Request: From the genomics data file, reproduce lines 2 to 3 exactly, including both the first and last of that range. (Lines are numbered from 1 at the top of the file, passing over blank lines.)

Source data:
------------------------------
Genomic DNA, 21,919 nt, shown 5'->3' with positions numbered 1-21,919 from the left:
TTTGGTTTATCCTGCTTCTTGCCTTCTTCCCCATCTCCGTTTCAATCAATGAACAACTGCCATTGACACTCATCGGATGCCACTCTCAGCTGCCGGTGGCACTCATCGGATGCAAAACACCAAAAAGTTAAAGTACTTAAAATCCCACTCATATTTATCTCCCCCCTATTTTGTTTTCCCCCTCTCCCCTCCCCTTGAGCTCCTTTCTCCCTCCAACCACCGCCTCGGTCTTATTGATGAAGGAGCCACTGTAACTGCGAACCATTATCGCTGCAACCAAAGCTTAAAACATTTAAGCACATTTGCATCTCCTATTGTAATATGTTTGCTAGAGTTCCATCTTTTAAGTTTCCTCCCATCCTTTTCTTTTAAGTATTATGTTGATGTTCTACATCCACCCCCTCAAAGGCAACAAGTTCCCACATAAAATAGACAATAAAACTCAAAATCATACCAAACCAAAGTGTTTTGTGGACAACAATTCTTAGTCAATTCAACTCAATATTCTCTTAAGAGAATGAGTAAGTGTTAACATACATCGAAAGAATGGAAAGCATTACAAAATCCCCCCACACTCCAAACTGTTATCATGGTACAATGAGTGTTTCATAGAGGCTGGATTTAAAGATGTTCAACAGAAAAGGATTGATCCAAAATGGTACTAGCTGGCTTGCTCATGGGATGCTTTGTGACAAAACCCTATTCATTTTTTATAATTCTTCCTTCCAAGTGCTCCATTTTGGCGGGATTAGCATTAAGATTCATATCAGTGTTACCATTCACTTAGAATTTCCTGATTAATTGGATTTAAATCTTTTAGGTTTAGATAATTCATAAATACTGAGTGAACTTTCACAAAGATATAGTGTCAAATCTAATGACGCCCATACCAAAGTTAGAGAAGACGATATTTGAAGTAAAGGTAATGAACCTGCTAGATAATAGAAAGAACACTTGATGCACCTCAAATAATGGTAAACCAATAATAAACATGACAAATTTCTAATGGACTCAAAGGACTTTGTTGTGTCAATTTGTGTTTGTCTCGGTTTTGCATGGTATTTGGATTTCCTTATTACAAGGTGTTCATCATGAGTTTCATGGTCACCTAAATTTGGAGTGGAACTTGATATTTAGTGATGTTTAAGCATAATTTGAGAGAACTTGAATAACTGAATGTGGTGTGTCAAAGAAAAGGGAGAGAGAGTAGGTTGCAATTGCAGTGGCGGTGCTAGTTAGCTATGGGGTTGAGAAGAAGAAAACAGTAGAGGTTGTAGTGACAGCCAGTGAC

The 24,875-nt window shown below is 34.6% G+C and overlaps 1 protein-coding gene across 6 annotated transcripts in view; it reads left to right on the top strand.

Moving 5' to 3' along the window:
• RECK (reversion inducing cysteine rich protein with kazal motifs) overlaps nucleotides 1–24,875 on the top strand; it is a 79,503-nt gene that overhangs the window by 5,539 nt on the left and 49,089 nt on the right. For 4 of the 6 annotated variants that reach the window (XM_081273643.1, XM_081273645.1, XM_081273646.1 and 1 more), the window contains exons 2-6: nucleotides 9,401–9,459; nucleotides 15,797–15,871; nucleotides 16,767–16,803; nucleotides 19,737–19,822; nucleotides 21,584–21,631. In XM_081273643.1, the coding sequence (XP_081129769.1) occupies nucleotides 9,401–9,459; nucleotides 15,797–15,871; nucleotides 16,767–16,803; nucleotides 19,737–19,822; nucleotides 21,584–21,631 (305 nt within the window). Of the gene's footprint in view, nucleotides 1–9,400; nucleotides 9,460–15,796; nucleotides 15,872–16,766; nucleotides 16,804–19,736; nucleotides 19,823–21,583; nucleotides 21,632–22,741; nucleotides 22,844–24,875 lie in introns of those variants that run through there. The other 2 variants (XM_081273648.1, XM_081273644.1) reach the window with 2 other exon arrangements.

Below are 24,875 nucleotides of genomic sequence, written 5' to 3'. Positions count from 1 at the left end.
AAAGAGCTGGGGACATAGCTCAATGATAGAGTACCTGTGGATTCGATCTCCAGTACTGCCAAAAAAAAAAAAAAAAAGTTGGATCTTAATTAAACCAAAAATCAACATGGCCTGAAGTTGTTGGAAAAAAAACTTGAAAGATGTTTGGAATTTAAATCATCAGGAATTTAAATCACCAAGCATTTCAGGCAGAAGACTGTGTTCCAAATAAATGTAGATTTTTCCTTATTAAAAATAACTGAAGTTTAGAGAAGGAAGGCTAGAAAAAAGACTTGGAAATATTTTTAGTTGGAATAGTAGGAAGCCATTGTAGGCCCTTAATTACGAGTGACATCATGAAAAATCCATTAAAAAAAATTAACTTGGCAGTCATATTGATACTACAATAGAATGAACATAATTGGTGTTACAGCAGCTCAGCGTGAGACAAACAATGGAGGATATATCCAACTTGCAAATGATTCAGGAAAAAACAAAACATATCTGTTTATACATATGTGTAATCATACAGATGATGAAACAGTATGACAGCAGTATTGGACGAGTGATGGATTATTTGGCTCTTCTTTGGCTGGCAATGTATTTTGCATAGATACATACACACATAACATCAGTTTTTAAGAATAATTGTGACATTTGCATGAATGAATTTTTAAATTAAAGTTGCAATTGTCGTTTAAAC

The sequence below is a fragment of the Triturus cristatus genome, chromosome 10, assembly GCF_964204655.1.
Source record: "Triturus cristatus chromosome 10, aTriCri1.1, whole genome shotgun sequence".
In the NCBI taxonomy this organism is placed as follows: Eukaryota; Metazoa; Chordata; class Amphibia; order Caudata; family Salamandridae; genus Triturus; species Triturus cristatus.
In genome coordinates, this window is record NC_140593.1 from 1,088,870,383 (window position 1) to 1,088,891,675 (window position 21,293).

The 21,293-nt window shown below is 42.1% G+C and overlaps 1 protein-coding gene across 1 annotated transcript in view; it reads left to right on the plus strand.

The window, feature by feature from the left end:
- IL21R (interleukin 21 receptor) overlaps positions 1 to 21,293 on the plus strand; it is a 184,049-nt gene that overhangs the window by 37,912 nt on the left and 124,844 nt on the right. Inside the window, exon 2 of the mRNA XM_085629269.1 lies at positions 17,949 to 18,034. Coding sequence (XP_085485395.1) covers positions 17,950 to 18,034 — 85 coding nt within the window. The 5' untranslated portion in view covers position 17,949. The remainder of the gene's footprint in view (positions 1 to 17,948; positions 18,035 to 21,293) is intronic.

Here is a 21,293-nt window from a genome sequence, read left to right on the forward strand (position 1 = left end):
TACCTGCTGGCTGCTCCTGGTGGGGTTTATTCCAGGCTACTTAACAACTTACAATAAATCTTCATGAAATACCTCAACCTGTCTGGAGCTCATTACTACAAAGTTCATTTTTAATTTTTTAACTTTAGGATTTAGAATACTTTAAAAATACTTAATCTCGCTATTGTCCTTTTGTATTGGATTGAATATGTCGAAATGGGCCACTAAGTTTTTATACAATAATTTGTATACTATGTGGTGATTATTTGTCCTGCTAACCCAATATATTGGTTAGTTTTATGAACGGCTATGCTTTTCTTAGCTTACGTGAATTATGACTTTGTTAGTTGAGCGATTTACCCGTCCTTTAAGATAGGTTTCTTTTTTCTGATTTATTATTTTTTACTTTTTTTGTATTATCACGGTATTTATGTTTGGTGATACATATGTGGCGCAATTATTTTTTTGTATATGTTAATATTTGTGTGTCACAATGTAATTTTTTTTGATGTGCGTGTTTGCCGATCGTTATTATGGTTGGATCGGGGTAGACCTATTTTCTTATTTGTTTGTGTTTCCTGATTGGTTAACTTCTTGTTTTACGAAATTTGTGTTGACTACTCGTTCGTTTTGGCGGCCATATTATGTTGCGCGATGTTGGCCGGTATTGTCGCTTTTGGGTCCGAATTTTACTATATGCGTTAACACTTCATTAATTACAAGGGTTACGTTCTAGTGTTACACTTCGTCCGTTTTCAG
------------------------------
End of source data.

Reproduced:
TTTGGTTTATCCTGCTTCTTGCCTTCTTCCCCATCTCCGTTTCAATCAATGAACAACTGCCATTGACACTCATCGGATGCCACTCTCAGCTGCCGGTGGCACTCATCGGATGCAAAACACCAAAAAGTTAAAGTACTTAAAATCCCACTCATATTTATCTCCCCCCTATTTTGTTTTCCCCCTCTCCCCTCCCCTTGAGCTCCTTTCTCCCTCCAACCACCGCCTCGGTCTTATTGATGAAGGAGCCACTGTAACTGCGAACCATTATCGCTGCAACCAAAGCTTAAAACATTTAAGCACATTTGCATCTCCTATTGTAATATGTTTGCTAGAGTTCCATCTTTTAAGTTTCCTCCCATCCTTTTCTTTTAAGTATTATGTTGATGTTCTACATCCACCCCCTCAAAGGCAACAAGTTCCCACATAAAATAGACAATAAAACTCAAAATCATACCAAACCAAAGTGTTTTGTGGACAACAATTCTTAGTCAATTCAACTCAATATTCTCTTAAGAGAATGAGTAAGTGTTAACATACATCGAAAGAATGGAAAGCATTACAAAATCCCCCCACACTCCAAACTGTTATCATGGTACAATGAGTGTTTCATAGAGGCTGGATTTAAAGATGTTCAACAGAAAAGGATTGATCCAAAATGGTACTAGCTGGCTTGCTCATGGGATGCTTTGTGACAAAACCCTATTCATTTTTTATAATTCTTCCTTCCAAGTGCTCCATTTTGGCGGGATTAGCATTAAGATTCATATCAGTGTTACCATTCACTTAGAATTTCCTGATTAATTGGATTTAAATCTTTTAGGTTTAGATAATTCATAAATACTGAGTGAACTTTCACAAAGATATAGTGTCAAATCTAATGACGCCCATACCAAAGTTAGAGAAGACGATATTTGAAGTAAAGGTAATGAACCTGCTAGATAATAGAAAGAACACTTGATGCACCTCAAATAATGGTAAACCAATAATAAACATGACAAATTTCTAATGGACTCAAAGGACTTTGTTGTGTCAATTTGTGTTTGTCTCGGTTTTGCATGGTATTTGGATTTCCTTATTACAAGGTGTTCATCATGAGTTTCATGGTCACCTAAATTTGGAGTGGAACTTGATATTTAGTGATGTTTAAGCATAATTTGAGAGAACTTGAATAACTGAATGTGGTGTGTCAAAGAAAAGGGAGAGAGAGTAGGTTGCAATTGCAGTGGCGGTGCTAGTTAGCTATGGGGTTGAGAAGAAGAAAACAGTAGAGGTTGTAGTGACAGCCAGTGAC

The 24,875-nt window shown below is 34.6% G+C and overlaps 1 protein-coding gene across 6 annotated transcripts in view; it reads left to right on the top strand.